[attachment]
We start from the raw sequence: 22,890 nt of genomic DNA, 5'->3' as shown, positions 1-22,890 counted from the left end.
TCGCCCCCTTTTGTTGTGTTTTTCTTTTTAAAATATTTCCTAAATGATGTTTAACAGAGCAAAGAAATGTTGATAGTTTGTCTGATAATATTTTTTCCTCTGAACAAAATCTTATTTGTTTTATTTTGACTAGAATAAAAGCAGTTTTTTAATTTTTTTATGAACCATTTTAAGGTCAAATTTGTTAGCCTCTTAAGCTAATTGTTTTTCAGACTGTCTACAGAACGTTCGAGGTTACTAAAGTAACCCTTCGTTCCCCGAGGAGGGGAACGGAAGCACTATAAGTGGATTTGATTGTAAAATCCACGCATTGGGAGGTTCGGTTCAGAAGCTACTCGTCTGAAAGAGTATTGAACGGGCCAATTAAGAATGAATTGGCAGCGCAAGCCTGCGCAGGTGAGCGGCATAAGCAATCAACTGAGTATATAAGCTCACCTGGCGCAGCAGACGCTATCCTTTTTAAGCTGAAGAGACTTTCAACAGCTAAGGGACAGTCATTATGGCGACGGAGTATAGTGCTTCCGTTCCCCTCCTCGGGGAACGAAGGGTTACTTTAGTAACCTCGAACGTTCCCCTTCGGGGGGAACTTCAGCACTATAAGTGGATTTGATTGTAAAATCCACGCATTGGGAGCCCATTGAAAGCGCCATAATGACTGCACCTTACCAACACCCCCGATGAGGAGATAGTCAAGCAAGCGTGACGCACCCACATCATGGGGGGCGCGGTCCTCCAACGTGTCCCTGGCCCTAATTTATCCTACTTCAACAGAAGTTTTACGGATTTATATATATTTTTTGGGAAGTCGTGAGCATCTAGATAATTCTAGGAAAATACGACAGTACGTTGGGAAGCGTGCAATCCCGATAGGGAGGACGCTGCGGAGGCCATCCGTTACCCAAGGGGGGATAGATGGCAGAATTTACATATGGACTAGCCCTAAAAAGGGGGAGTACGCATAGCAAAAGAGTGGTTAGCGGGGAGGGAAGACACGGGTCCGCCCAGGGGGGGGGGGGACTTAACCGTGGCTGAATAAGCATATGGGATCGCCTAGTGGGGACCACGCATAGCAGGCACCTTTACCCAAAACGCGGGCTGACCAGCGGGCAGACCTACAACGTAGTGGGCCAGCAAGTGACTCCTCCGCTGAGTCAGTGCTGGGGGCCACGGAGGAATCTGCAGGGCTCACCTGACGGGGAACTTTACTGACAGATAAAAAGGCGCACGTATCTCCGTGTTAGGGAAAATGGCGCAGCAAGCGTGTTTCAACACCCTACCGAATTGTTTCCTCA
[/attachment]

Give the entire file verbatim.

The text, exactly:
We start from the raw sequence: 22,890 nt of genomic DNA, 5'->3' as shown, positions 1-22,890 counted from the left end.
TCGCCCCCTTTTGTTGTGTTTTTCTTTTTAAAATATTTCCTAAATGATGTTTAACAGAGCAAAGAAATGTTGATAGTTTGTCTGATAATATTTTTTCCTCTGAACAAAATCTTATTTGTTTTATTTTGACTAGAATAAAAGCAGTTTTTTAATTTTTTTATGAACCATTTTAAGGTCAAATTTGTTAGCCTCTTAAGCTAATTGTTTTTCAGACTGTCTACAGAACGTTCGAGGTTACTAAAGTAACCCTTCGTTCCCCGAGGAGGGGAACGGAAGCACTATAAGTGGATTTGATTGTAAAATCCACGCATTGGGAGGTTCGGTTCAGAAGCTACTCGTCTGAAAGAGTATTGAACGGGCCAATTAAGAATGAATTGGCAGCGCAAGCCTGCGCAGGTGAGCGGCATAAGCAATCAACTGAGTATATAAGCTCACCTGGCGCAGCAGACGCTATCCTTTTTAAGCTGAAGAGACTTTCAACAGCTAAGGGACAGTCATTATGGCGACGGAGTATAGTGCTTCCGTTCCCCTCCTCGGGGAACGAAGGGTTACTTTAGTAACCTCGAACGTTCCCCTTCGGGGGGAACTTCAGCACTATAAGTGGATTTGATTGTAAAATCCACGCATTGGGAGCCCATTGAAAGCGCCATAATGACTGCACCTTACCAACACCCCCGATGAGGAGATAGTCAAGCAAGCGTGACGCACCCACATCATGGGGGGCGCGGTCCTCCAACGTGTCCCTGGCCCTAATTTATCCTACTTCAACAGAAGTTTTACGGATTTATATATATTTTTTGGGAAGTCGTGAGCATCTAGATAATTCTAGGAAAATACGACAGTACGTTGGGAAGCGTGCAATCCCGATAGGGAGGACGCTGCGGAGGCCATCCGTTACCCAAGGGGGGATAGATGGCAGAATTTACATATGGACTAGCCCTAAAAAGGGGGAGTACGCATAGCAAAAGAGTGGTTAGCGGGGAGGGAAGACACGGGTCCGCCCAGGGGGGGGGGGGACTTAACCGTGGCTGAATAAGCATATGGGATCGCCTAGTGGGGACCACGCATAGCAGGCACCTTTACCCAAAACGCGGGCTGACCAGCGGGCAGACCTACAACGTAGTGGGCCAGCAAGTGACTCCTCCGCTGAGTCAGTGCTGGGGGCCACGGAGGAATCTGCAGGGCTCACCTGACGGGGAACTTTACTGACAGATAAAAAGGCGCACGTATCTCCGTGTTAGGGAAAATGGCGCAGCAAGCGTGTTTCAACACCCTACCGAATTGTTTCCTCA